With each gardening experience will come more wisdom on how to handle a larger garden.  When researching what types of fruit and vegetables will be grown, think about what your family will need for an entire year.  Keep in mind that if you are lucky enough to have any livestock, grains and grasses will be needed to be grown for them to consume.  Any size family will have to have multiple plants.  One plant per family member would be essential if you had a small hobby garden.  You must think on a larger scale.  You are planting a survival garden.  And this is exactly what it means – to survive.   Plant enough plants to have for food as well as to have left over for canning and preserving for the winters.

Survival Seeds

These seeds that were chosen were based upon their yield quantities, *ease in growing, nutritional content and for the season they are planted in.

  • Barley –Can be planted in the spring and winter and has the best results when planted early in the season.  This grain has loads of health benefits and a variety of purposes.  Such as feeding livestock, grinding the grains for flour, as well as making beer. Barley is high in dietary fiber and magnese.
  • *Beans – Beans should be planted in the early summer.  One of the easiest vegetables to grow.  Beans have different varieties such as pole beans and bush beans, kidney beans, etc.  Pole beans begin and end earlier than bush beans.  In comparison, pole beans give a high yield production.  A stake is needed for the pole beans.  Staggering your plantings will give continuous yields.    Beans are very high in fiber, calcium, Vitamins A, C and K.
  • *Broccoli – Plant seeds in mid to late summer to be ready for the fall harvest.  One of the easiest vegetables to grow.  This plant has a tendency to give yields past it’s first harvest.  And can take light frost with no problem. Broccoli is a good source of protein, Vitamins A and K.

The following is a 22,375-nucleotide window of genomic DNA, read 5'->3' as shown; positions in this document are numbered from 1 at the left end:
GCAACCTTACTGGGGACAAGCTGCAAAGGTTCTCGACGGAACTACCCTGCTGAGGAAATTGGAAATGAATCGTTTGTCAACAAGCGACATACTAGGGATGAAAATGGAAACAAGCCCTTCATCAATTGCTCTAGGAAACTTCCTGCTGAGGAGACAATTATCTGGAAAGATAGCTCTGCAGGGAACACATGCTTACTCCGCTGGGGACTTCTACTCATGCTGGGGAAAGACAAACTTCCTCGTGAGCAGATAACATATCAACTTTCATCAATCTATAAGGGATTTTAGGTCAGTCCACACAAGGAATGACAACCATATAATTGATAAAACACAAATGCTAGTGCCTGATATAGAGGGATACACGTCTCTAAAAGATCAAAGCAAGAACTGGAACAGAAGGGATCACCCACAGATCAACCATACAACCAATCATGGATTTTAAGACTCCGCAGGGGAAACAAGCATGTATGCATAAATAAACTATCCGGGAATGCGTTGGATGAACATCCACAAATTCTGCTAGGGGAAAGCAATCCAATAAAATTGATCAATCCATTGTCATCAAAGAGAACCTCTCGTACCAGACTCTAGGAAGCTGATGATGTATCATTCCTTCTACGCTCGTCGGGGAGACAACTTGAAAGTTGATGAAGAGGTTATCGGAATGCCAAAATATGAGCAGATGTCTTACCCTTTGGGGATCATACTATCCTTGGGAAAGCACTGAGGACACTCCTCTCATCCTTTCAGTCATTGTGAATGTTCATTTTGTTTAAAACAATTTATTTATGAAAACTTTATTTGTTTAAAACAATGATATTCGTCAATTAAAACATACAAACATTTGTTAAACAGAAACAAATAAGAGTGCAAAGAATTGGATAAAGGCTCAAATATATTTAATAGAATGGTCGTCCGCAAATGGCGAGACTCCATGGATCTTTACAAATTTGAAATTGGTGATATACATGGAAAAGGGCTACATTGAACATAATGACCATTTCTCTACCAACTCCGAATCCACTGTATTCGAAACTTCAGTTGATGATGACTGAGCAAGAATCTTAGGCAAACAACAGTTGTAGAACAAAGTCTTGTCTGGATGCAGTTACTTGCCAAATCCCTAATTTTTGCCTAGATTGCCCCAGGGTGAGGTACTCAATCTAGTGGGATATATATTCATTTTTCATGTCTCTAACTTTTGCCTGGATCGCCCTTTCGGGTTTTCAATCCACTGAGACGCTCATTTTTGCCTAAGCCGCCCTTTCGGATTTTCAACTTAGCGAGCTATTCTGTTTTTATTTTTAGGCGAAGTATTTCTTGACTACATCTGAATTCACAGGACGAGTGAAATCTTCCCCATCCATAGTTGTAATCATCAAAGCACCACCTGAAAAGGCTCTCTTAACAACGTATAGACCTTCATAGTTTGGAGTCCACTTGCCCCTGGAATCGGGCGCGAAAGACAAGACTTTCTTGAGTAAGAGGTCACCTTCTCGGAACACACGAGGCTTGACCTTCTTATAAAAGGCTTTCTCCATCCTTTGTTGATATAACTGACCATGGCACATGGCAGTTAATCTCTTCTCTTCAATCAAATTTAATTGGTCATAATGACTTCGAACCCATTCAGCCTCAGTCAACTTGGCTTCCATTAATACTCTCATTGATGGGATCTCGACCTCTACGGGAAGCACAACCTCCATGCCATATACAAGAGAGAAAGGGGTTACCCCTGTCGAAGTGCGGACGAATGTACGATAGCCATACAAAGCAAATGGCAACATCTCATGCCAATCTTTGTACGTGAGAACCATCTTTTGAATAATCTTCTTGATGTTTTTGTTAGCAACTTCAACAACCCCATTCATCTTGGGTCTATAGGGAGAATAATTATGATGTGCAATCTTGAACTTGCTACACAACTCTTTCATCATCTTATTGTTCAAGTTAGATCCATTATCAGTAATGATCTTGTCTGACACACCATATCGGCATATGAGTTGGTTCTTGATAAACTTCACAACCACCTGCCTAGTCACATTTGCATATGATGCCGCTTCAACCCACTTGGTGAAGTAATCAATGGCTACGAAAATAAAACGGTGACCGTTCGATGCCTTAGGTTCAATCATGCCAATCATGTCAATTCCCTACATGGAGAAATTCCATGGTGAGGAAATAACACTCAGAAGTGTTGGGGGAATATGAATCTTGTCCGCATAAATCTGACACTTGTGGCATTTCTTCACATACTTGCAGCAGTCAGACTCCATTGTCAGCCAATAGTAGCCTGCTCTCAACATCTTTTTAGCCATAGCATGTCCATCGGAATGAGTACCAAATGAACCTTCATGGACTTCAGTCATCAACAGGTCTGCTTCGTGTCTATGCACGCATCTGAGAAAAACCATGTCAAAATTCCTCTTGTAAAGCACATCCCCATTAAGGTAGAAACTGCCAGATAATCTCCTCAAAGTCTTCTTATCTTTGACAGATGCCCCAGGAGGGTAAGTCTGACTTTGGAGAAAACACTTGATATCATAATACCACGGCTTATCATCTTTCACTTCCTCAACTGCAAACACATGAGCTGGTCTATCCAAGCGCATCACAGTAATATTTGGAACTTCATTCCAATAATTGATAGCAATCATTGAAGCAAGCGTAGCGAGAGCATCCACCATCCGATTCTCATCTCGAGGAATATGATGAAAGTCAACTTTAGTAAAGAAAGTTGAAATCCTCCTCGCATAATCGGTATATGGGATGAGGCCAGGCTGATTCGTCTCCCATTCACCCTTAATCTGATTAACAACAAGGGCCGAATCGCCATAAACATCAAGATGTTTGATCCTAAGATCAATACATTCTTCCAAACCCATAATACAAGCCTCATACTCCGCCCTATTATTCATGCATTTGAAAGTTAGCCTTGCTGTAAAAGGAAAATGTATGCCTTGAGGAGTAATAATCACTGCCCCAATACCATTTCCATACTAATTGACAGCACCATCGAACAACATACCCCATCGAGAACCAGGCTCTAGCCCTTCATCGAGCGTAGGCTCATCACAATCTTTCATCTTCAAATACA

• *Carrot – Carrots prefer cooler weather and should be grown in the fall, winter and early spring.  One of the easiest vegetables to grow.  High in beta carotene and vitamin A.
  • Cauliflower – This vegetable is a cool season vegetable.  It harvests over a short period of time and cuts out a high head yield.  High in dietary fiber, Vitamin C and K.
  • Corn – This is a warm weather crop and should be planted after last frost.  Has a good amount of proteins, calcium and iron.  The plant will produce two ears per stalk.
  • *Cucumber – This is a warm weather crop.  This is one of the easiest vegetables to grow.  There are large varieties and smaller varieties for pickling.  Continuous picking increases the plants production.  Cucumbers are good sources of Vitamins A, C, K and potassium.
  • Eggplant – Eggplants are warm weather plants and should be planted after last frost.  This night shade vegetable is high in fiber, antioxidants, and a good source of vitamins B1 and B6.  This is a very versatile vegetable to cook with.
  • *Lettuce – Plant two weeks before last frost as well as in the fall 6-8 weeks before the first frost date.  One of the easiest vegetables to grow and one of the earliest crops to harvest.  There are many different varieties that offer different nutritional content.  This plant grows quickly and harvest can be extended by taking a few leaves at a time.  Lettuce is packed with essential vitamins and proteins, iron and calcium.  Vitamins such as A, B6, C, and K.
  • Melon – Plant 4 weeks after the last frost as these fruits are intolerant to cold weather.  Cantaloupes and Melon varieties need lots of space to grow.  Getting the dwarf size of these fruits can save space.  One melon plant will produce two melons.  Good source of fiber, B6 and folate.
  • Okra –Plant 2 weeks after last frost. This vegetable has a variety of uses such as in soups, pickled or canned.  High in vitamin A, K and folate, and calcium.
  • *Onion/Garlic – One of the easiest vegetables to grow.  Plant onion in mid to late October.  Onions can be pulled earlier and used for green onions.  A good source of dietary fiber, Vitamin B6, Vitamin C, folate and potassium.
  • Peanuts – This is a hot season plant and should be planted in April until Early June.  Peanuts are a good source for healthy fats, Vitamin E, protein and antioxidants.